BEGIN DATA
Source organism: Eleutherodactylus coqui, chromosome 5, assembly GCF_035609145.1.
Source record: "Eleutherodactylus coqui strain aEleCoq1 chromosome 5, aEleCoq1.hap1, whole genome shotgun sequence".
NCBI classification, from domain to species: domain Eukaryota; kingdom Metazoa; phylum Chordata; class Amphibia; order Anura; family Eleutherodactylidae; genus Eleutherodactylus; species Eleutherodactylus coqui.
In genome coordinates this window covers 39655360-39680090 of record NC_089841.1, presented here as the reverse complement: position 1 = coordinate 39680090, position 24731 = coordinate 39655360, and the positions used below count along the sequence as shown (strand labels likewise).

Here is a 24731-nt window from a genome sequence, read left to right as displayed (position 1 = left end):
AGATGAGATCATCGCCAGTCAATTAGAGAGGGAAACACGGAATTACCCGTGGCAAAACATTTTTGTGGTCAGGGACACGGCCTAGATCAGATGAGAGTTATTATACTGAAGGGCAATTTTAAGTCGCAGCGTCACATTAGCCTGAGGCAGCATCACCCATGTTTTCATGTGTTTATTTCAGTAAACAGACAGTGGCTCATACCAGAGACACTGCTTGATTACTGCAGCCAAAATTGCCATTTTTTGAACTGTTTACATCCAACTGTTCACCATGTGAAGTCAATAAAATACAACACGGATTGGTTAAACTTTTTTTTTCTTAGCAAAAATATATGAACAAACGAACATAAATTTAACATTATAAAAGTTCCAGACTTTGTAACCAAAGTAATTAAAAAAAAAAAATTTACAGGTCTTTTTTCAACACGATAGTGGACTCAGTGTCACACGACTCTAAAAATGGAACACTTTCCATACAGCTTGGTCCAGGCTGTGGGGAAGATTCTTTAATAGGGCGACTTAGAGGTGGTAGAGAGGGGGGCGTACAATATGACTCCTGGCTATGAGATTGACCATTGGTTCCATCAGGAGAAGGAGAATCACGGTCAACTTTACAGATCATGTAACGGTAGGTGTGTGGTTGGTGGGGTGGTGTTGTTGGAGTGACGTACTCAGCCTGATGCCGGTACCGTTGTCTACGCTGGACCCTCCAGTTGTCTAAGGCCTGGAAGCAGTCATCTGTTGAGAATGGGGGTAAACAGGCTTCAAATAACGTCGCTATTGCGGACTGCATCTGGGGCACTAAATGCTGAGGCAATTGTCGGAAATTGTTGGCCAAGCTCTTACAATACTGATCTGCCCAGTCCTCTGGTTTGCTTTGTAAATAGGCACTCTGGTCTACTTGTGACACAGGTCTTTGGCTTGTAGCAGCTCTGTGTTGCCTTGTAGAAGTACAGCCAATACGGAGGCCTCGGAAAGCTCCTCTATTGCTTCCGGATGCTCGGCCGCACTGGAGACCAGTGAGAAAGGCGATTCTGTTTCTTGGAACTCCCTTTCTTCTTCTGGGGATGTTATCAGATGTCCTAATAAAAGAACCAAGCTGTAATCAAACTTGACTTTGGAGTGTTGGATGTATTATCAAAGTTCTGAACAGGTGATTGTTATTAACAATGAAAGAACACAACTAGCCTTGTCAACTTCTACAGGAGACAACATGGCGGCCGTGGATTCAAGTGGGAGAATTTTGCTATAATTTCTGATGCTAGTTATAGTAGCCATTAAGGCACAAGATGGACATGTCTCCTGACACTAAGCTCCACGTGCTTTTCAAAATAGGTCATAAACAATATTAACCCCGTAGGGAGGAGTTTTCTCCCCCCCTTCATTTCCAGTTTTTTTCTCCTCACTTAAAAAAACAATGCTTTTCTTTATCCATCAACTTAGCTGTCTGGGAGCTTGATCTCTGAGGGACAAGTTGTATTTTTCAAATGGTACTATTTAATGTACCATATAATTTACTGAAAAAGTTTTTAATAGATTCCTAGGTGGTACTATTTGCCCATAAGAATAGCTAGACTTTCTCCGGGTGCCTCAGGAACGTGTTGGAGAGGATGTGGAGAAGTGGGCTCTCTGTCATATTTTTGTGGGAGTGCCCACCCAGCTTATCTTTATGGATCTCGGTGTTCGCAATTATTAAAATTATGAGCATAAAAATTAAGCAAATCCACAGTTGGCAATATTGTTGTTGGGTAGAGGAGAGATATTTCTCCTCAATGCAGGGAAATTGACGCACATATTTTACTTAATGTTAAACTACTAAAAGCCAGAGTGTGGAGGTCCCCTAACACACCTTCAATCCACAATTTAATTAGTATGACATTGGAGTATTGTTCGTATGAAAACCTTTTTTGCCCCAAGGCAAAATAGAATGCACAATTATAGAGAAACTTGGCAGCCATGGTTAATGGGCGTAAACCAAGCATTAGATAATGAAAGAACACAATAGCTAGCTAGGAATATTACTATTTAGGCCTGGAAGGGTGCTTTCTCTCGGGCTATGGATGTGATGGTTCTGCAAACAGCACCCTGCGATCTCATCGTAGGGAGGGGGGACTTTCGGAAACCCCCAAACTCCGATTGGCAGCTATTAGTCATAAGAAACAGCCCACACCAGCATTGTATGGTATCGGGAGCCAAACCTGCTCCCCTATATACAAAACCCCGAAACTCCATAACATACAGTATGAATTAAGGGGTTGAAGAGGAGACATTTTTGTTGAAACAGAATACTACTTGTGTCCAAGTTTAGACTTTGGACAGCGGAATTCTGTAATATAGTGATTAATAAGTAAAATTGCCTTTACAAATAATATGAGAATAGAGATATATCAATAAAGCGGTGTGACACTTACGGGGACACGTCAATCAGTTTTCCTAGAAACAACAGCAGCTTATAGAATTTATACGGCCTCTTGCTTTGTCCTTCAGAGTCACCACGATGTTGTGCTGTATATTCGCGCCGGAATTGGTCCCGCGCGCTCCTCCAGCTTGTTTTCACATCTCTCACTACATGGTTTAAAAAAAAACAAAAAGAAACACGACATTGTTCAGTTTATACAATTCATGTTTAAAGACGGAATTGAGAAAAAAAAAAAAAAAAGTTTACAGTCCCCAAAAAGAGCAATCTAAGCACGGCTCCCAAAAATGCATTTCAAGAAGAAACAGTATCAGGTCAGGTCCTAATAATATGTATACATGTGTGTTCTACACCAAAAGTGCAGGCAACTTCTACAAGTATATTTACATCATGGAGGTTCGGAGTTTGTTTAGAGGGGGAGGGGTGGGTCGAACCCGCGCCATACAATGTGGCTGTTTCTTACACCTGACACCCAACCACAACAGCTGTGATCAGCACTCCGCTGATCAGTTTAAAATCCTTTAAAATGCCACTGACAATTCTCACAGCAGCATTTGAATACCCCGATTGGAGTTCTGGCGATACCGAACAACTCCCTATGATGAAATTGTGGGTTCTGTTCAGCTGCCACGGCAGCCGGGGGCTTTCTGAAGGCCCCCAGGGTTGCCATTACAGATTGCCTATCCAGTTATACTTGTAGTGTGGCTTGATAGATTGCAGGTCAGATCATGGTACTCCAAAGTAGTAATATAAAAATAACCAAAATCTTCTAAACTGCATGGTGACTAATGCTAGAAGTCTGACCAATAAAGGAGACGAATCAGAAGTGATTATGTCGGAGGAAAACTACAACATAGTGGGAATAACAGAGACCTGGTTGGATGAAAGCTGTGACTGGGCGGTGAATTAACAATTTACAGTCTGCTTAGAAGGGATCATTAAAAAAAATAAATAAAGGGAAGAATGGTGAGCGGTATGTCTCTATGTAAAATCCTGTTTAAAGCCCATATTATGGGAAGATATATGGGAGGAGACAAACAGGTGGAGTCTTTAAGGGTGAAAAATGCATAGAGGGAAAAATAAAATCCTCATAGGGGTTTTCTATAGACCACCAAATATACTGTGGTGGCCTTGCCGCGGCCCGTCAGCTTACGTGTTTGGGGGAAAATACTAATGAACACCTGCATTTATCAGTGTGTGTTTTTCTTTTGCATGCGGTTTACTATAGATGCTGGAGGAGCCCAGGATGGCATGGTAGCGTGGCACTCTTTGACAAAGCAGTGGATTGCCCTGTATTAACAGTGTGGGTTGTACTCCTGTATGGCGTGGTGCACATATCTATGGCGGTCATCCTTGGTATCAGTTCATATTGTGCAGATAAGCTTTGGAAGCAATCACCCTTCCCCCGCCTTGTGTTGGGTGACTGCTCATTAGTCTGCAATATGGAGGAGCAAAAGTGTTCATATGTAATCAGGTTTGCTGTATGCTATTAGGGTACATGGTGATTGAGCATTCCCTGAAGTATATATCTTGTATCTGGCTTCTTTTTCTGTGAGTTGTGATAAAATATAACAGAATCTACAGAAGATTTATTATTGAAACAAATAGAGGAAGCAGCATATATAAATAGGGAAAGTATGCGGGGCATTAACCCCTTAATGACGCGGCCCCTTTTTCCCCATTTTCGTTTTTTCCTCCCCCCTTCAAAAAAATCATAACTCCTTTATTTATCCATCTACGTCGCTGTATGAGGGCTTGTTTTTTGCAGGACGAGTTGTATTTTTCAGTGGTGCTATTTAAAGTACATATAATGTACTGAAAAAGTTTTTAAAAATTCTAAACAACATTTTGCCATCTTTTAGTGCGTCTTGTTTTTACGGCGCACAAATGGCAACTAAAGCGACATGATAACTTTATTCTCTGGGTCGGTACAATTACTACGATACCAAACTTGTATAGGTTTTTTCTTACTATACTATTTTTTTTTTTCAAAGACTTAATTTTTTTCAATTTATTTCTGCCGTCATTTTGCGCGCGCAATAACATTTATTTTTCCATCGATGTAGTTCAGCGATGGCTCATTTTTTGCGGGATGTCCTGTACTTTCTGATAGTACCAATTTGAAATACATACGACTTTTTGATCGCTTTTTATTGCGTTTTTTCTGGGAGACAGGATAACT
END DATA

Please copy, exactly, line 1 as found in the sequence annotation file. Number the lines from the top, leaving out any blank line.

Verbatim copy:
Source organism: Eleutherodactylus coqui, chromosome 5, assembly GCF_035609145.1.